I think it was an exercise in a social science class originally, but some of the commenters had used it in their composition classes.

Cero said...

Well - I'd be worried about embarrassing people who didn't have any of the class markers, or who had very few.

I do see the point of getting middle class Americans and other privileged entities to see how privileged they really are and what poverty really is. But it isn't clear to my why creating discomfort around this would be good - I suspect it would cloud reason.

The other thing is that people often use "money" and "class" as synecdoches for other things - sensitive things sometimes, and things not yet well understood by the speaker, e.g. "we had no money" as a stand-in for "I felt discarded." I can just see the whole exercise getting very fraught if the purpose weren't really really clear and the leaders not really really skilled.

Chaser said...

Whenever I use these types exercises in class, it's painful. For example, for years I have used "unpacking the knapsack of white privilege" and unpacking the knapsack of male privilege" and there are *always* students who are offended.

To address privilege in some way is to threaten people's notions of what they "earned themselves." They have to face the fact the have not earned much of what they take for granted. It hurts and it is threatening.

Ultimately,so what if you earned the money for your car yourself--that's great. But it's not necessarily a sign you don't have class privilege. I worked in the fields with my parents for *nothing*. No allowance; no chance to get wage-earning work for car. People who tell me they "earned" their sports scholarships--sure, you worked very hard: but the leisure time you had in which to engage in those sports was bought for you by your class privilege. Oh, it's hard to hear that when these are things people are (understandably) proud of!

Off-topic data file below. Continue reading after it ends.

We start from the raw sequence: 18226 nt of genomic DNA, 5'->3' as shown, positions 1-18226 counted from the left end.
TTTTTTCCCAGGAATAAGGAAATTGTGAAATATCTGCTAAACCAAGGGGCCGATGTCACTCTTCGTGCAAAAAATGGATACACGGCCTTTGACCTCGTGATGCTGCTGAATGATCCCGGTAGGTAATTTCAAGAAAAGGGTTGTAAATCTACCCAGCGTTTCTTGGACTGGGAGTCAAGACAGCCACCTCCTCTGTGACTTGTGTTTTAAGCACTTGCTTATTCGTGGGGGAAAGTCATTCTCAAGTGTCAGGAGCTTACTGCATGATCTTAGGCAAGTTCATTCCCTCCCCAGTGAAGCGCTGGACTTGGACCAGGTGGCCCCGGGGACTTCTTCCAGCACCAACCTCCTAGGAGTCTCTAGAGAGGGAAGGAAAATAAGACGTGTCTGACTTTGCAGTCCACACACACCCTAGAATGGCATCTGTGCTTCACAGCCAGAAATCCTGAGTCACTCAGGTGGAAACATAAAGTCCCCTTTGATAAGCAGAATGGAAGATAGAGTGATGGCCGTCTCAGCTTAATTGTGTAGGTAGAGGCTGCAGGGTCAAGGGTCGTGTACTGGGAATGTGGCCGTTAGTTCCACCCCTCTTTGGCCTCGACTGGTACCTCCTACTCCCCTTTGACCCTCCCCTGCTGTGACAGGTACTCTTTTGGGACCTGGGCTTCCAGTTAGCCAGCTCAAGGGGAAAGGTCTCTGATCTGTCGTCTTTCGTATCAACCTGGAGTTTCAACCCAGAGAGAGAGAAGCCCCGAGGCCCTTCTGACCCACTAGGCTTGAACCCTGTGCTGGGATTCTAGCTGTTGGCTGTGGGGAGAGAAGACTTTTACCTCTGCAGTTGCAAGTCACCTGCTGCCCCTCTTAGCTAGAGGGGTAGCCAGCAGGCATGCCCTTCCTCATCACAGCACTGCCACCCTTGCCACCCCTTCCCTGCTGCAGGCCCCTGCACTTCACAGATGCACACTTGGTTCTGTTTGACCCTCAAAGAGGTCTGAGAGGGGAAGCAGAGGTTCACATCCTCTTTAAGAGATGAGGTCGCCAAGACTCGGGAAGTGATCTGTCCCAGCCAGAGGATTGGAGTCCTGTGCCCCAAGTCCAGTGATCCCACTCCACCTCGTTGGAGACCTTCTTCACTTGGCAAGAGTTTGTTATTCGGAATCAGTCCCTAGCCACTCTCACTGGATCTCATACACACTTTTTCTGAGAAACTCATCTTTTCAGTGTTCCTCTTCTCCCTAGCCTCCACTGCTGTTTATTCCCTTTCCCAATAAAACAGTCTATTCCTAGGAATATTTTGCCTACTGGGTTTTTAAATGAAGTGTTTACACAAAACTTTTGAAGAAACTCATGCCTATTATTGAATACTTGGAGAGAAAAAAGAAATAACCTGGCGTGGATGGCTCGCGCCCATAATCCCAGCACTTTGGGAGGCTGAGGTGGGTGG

My favorite reaction to this discussion on the blogosphere was a grad student who is ALWAYS theorizing about race/gender/blah. When I added some point to the exercise--points that noted just how much more impoverished people can be than middle class people assume fellow Americans can be--somebody suggested this grad student should go look at my list. She said dismissively "I've read that list"--and then went right back to abstracting. It was the typical academic reaction to class privilege: it's too hard to face in practice, so we will chatter about it. It drives me crazy sometimes; I feel helpless enough as it is without having people I usually respect respond to these like this. I don't know how my colleagues of color stand it sometimes.

undine said...

I think there's a school of thought that insists that no experience for students can be "authentic" unless they're being made uncomfortable. That's clearly not a school of thought that I subscribe to. Challenge them, yes, but make them physically run around and do stuff? I think what people learn in situations like this, or in any situation of forced simulation, is to be angry and resentful of the person who's making them engage in the behavior. And I do think that the physical dimension adds some element of unnecessary humiliation. So yes, cero--I do think it would "cloud reason." It would certainly cloud mine.

I saw that list and your post amending it, chaser, and thought that you were spot on in what you said. Your additions were much more to the point than those on the original list. What's with the retreat into abstractions about this stuff?